For example, instead of having evenly spaced terraces, you could stagger them so that one set is further apart than another or create little tiers within each one. We love the idea of having a terraced garden fall into a little swimming pool or hot tub, that way; you can both have your plants and experience the water sounds as well!
Terracing has been around for thousands upon thousands of years, and it’s likely to continue being used until the land is no longer scarce. Even if we find a way to colonize another planet, terraced gardens will probably still be relevant because those who live there may want to cultivate plants in their new world as well. Gardeners should definitely consider using this great technique in order to make the most out of their space, and people looking to build new civilizations should probably focus on bringing terraces with them too!
Here are some top tips on how to create the perfect terrace garden, whatever sized space you have.
1. Think big – Most people think of tiny terraces at ground-level when they consider growing veg, but it doesn’t have to be like this. If you build up walls or steps, you can grow more plants and bigger specimens that will make more of an impact, like sweet potatoes.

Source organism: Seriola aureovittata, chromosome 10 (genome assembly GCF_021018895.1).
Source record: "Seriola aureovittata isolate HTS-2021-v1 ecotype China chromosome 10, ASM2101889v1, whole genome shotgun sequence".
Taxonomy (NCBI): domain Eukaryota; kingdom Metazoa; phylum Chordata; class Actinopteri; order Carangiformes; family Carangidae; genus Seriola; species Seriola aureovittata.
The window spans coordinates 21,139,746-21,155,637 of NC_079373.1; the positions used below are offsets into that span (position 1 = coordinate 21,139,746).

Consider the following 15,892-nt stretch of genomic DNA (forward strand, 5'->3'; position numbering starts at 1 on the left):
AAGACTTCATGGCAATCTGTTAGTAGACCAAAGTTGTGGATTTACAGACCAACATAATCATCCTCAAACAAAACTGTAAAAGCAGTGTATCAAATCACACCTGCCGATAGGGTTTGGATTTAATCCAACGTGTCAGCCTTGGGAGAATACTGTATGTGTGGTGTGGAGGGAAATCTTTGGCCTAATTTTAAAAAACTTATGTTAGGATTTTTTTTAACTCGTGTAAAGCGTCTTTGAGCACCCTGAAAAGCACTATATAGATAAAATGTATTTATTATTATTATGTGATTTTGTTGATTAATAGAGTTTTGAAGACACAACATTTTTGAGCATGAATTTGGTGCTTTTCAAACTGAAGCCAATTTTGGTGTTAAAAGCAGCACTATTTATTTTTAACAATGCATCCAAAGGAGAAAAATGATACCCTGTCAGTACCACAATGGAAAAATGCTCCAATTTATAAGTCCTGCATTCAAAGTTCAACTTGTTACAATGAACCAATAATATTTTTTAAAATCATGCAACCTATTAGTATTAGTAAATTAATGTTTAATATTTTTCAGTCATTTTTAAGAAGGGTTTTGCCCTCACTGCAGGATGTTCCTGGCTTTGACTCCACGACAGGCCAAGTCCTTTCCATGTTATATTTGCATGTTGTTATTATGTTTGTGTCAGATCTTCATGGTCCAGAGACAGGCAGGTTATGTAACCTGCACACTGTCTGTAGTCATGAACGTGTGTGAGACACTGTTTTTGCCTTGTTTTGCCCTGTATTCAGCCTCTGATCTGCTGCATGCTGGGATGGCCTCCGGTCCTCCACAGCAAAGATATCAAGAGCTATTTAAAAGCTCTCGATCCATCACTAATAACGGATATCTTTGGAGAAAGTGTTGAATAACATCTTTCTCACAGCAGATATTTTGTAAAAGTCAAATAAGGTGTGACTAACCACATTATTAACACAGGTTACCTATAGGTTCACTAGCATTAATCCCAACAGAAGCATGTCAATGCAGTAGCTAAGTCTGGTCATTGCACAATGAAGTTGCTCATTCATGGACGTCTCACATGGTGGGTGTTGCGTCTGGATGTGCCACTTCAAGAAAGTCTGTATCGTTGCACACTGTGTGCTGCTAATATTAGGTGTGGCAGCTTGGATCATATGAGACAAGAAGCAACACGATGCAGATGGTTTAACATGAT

Just make sure you use sturdy containers and something to secure them in place.
2. Check the restrictions – If you are planning on growing veg in containers on your balcony or in your back yard, check with your council first whether there is any restriction regarding height limits for buildings near you.
Don’t forget that if you’re building upwards, then people above will be able to see what you’re up to – better not let them know about the vegetables!
3. Think ahead – You can’t grow everything at once unless you’ve planned well in advance, so think carefully about what needs planting when. Flowering plants can provide privacy and also provide a good backdrop for more colorful, low-growing vegetables.
4. Weed before you dig – It seems obvious, but if you have weeds in your intended veg bed, then get rid of them first, or you’ll just be spreading seeds everywhere and potentially causing more work for yourself later on
5. Make the most of space – If you’re not sure what to grow, then try growing a combination of different vegetables that will produce at different times through the season, so there is always something available for picking.